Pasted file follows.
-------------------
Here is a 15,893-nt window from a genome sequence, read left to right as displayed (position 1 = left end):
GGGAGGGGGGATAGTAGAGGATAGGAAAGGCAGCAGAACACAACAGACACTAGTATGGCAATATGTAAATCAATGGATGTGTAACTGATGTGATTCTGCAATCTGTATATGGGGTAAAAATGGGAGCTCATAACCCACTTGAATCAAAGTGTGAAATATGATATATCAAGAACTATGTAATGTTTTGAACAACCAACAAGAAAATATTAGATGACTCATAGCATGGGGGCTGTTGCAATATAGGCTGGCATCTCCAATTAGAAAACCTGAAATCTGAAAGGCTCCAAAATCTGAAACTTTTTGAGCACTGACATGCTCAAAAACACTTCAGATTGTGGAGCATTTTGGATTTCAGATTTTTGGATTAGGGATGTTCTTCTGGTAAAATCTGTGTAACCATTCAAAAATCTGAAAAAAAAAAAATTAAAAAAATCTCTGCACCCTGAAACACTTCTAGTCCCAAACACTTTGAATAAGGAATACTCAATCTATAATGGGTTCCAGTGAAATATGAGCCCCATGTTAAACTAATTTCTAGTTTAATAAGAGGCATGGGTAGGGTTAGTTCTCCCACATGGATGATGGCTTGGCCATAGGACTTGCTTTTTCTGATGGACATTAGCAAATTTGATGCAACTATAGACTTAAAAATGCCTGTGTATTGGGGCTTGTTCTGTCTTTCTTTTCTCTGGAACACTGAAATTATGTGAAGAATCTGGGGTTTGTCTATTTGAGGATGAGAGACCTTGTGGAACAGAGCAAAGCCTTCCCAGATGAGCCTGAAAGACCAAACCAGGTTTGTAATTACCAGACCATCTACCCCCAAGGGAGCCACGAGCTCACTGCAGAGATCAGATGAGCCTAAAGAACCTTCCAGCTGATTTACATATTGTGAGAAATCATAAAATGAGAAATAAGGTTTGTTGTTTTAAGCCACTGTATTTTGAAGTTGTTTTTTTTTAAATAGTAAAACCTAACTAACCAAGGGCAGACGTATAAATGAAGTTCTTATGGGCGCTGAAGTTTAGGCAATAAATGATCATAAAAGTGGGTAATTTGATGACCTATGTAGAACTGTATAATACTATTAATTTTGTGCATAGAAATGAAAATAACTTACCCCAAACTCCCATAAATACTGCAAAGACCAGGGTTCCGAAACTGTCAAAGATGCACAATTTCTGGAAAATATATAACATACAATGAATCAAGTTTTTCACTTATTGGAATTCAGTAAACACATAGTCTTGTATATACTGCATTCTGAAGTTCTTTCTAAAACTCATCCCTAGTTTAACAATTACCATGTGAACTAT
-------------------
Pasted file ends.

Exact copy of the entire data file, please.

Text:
Here is a 15,893-nt window from a genome sequence, read left to right as displayed (position 1 = left end):
GGGAGGGGGGATAGTAGAGGATAGGAAAGGCAGCAGAACACAACAGACACTAGTATGGCAATATGTAAATCAATGGATGTGTAACTGATGTGATTCTGCAATCTGTATATGGGGTAAAAATGGGAGCTCATAACCCACTTGAATCAAAGTGTGAAATATGATATATCAAGAACTATGTAATGTTTTGAACAACCAACAAGAAAATATTAGATGACTCATAGCATGGGGGCTGTTGCAATATAGGCTGGCATCTCCAATTAGAAAACCTGAAATCTGAAAGGCTCCAAAATCTGAAACTTTTTGAGCACTGACATGCTCAAAAACACTTCAGATTGTGGAGCATTTTGGATTTCAGATTTTTGGATTAGGGATGTTCTTCTGGTAAAATCTGTGTAACCATTCAAAAATCTGAAAAAAAAAAAATTAAAAAAATCTCTGCACCCTGAAACACTTCTAGTCCCAAACACTTTGAATAAGGAATACTCAATCTATAATGGGTTCCAGTGAAATATGAGCCCCATGTTAAACTAATTTCTAGTTTAATAAGAGGCATGGGTAGGGTTAGTTCTCCCACATGGATGATGGCTTGGCCATAGGACTTGCTTTTTCTGATGGACATTAGCAAATTTGATGCAACTATAGACTTAAAAATGCCTGTGTATTGGGGCTTGTTCTGTCTTTCTTTTCTCTGGAACACTGAAATTATGTGAAGAATCTGGGGTTTGTCTATTTGAGGATGAGAGACCTTGTGGAACAGAGCAAAGCCTTCCCAGATGAGCCTGAAAGACCAAACCAGGTTTGTAATTACCAGACCATCTACCCCCAAGGGAGCCACGAGCTCACTGCAGAGATCAGATGAGCCTAAAGAACCTTCCAGCTGATTTACATATTGTGAGAAATCATAAAATGAGAAATAAGGTTTGTTGTTTTAAGCCACTGTATTTTGAAGTTGTTTTTTTTTAAATAGTAAAACCTAACTAACCAAGGGCAGACGTATAAATGAAGTTCTTATGGGCGCTGAAGTTTAGGCAATAAATGATCATAAAAGTGGGTAATTTGATGACCTATGTAGAACTGTATAATACTATTAATTTTGTGCATAGAAATGAAAATAACTTACCCCAAACTCCCATAAATACTGCAAAGACCAGGGTTCCGAAACTGTCAAAGATGCACAATTTCTGGAAAATATATAACATACAATGAATCAAGTTTTTCACTTATTGGAATTCAGTAAACACATAGTCTTGTATATACTGCATTCTGAAGTTCTTTCTAAAACTCATCCCTAGTTTAACAATTACCATGTGAACTAT